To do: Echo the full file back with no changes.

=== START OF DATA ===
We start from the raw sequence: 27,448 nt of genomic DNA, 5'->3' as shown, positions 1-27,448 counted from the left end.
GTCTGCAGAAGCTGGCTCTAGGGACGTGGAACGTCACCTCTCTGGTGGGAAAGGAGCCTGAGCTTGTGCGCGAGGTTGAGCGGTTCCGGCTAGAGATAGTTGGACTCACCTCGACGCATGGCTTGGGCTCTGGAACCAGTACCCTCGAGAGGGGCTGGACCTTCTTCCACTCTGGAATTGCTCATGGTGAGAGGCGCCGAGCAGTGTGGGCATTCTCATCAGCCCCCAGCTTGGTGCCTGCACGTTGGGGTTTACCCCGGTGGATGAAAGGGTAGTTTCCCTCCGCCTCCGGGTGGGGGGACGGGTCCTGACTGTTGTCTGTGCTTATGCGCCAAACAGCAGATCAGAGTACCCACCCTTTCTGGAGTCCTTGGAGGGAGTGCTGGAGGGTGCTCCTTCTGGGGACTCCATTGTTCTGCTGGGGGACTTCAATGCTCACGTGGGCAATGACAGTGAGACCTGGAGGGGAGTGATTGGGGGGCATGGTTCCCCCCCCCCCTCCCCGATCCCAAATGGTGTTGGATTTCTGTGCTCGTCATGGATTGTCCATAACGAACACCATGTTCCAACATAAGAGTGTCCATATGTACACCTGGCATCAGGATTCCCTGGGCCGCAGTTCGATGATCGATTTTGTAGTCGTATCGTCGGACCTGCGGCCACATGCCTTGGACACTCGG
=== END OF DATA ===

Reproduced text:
We start from the raw sequence: 27,448 nt of genomic DNA, 5'->3' as shown, positions 1-27,448 counted from the left end.
GTCTGCAGAAGCTGGCTCTAGGGACGTGGAACGTCACCTCTCTGGTGGGAAAGGAGCCTGAGCTTGTGCGCGAGGTTGAGCGGTTCCGGCTAGAGATAGTTGGACTCACCTCGACGCATGGCTTGGGCTCTGGAACCAGTACCCTCGAGAGGGGCTGGACCTTCTTCCACTCTGGAATTGCTCATGGTGAGAGGCGCCGAGCAGTGTGGGCATTCTCATCAGCCCCCAGCTTGGTGCCTGCACGTTGGGGTTTACCCCGGTGGATGAAAGGGTAGTTTCCCTCCGCCTCCGGGTGGGGGGACGGGTCCTGACTGTTGTCTGTGCTTATGCGCCAAACAGCAGATCAGAGTACCCACCCTTTCTGGAGTCCTTGGAGGGAGTGCTGGAGGGTGCTCCTTCTGGGGACTCCATTGTTCTGCTGGGGGACTTCAATGCTCACGTGGGCAATGACAGTGAGACCTGGAGGGGAGTGATTGGGGGGCATGGTTCCCCCCCCCCCTCCCCGATCCCAAATGGTGTTGGATTTCTGTGCTCGTCATGGATTGTCCATAACGAACACCATGTTCCAACATAAGAGTGTCCATATGTACACCTGGCATCAGGATTCCCTGGGCCGCAGTTCGATGATCGATTTTGTAGTCGTATCGTCGGACCTGCGGCCACATGCCTTGGACACTCGG